The UK Local Information Pack
A ‘UK Local Information Pack‘ will be introduced on the 5 June 2019 to support the set-up of NHS / HSC research in the UK.
The ‘UK Local Information Pack’ is the set of documents that NHS / HSC organisations use to formally start preparing to deliver the study. You can find more information here, including what comprises the pack. All researchers wishing to set-up their study at an NHS/HSC site from 5 June, will need to be aware of this change.
The Organisation Information Document
Researchers and research teams may be aware of a document called the ‘Statement of Activities’ – this is essentially a document that allows the sponsor to make clear to the research site, what activities will be undertaken locally. The document can also act as the agreement between the sponsor and site. Researchers setting up their study before 5 June should continue to use this document.
From 5 June the Statement of Activities will be replaced by a document called the ‘Organisation Information Document‘. For non-commercially sponsored studies, that are not clinical trials or clinical investigations, the ‘Organisation Information Document’ should be used as the agreement between sponsor and participating NHS / HSC organisation.
A new delegation log template
Another feature of the UK Local Information Pack is the inclusion of a delegation log template, which is intended to be used at participating NHS / HSC organisations. This will allow NHS/HSC organisations to locally record who will be working on the study and who is authorised to undertake study tasks.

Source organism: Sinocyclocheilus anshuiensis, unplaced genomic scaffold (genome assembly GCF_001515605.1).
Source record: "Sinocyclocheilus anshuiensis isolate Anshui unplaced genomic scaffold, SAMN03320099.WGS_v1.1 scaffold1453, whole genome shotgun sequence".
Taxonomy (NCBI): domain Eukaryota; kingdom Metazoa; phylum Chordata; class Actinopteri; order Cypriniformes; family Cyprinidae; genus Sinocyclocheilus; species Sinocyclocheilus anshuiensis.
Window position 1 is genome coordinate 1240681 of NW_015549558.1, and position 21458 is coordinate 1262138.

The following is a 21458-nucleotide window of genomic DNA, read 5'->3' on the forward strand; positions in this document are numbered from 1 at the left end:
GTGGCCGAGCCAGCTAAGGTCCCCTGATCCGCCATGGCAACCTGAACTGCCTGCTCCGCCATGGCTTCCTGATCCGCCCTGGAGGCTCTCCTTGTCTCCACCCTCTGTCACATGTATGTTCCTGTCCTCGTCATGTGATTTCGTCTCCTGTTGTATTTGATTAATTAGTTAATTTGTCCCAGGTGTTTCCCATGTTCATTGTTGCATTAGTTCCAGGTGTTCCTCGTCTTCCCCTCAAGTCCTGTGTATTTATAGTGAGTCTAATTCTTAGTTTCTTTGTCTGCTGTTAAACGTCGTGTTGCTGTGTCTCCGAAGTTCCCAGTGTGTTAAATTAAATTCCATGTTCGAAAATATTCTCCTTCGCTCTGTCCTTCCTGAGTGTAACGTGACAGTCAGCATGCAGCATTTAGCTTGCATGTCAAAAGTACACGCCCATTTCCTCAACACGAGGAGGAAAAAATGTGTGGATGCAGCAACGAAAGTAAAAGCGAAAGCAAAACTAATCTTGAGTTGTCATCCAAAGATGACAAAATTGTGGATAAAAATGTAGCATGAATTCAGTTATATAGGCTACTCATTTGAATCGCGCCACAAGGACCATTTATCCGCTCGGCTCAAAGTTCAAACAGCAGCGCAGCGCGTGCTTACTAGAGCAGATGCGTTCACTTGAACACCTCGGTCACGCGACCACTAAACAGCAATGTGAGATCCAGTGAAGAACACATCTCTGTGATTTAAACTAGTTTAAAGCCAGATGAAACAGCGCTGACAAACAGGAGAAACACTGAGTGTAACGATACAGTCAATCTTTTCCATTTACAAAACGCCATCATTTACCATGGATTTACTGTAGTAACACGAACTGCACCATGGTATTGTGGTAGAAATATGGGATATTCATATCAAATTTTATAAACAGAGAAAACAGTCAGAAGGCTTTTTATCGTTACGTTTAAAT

Schedule of Events or Schedule and Events Cost Attribution Tool (SoECAT)
For non-commercially sponsored studies studies an IRAS Schedule of Events or a SoECAT will be a part of the IRAS Form submission and is used in the UK Local Information Pack as a way of providing clarity to participating NHS / HSC organisations on the cost attributions associated with a study.
Further help and guidance
Guidance on the use of the UK Local Information Pack has now been published in the Site Specific page of IRAS Help to help applicants get ready for the change.
If you are making an IRAS Form submission or planning to set up research in an NHS / HSC organisation from 5 June 2019 please read the transition guidance so that you prepare the correct materials.
If you have any queries regarding any of the information provided above, or would like some guidance with regard to implementing your research in a healthcare setting – please get in touch with BU’s Research Ethics team.
You can also take a look at the Clinical Governance blog for documents, links and training opportunities.
Involving patients and/or the public in your clinical research is a great way to ensure that your study is designed and set-up in a way that will be attractive to participants. By carrying out PPI (patient and public involvement) you can also ensure that your research will be of benefit, not only to individuals but also the wider population and healthcare in general.
In 2018 the Health Research Authority (HRA) released guidance to help applicants better identify where they have involved the public in their research applications, and the difference that it made to their studies.
In addition, in January of this year two HRA blog posts were advertised, following the journey of a Research Fellow at the University of Surrey, who conducted PPI for her research project. The first and second posts can be found on the HRA website alongside other news items.
The HRA have just released the third blog post in which they talk to one of the lay Research Ethics Committee (REC) members who sat on the panel that reviewed the fellow’s study. The post explores the Committee member’s views on how public involvement benefited the research application. You can find it here.
Remember that support is on offer at BU if you are thinking of introducing your research ideas into the NHS, social care or healthcare institutions – email the Research Ethics mailbox, and take a look at the Clinical Governance blog.
‘Researchers, sponsors and funders have responsibilities – that may be legal requirements or ethical and moral expectations within an accepted governance framework of best practice and standards – to participants in research, patients and the wider public and research communities.’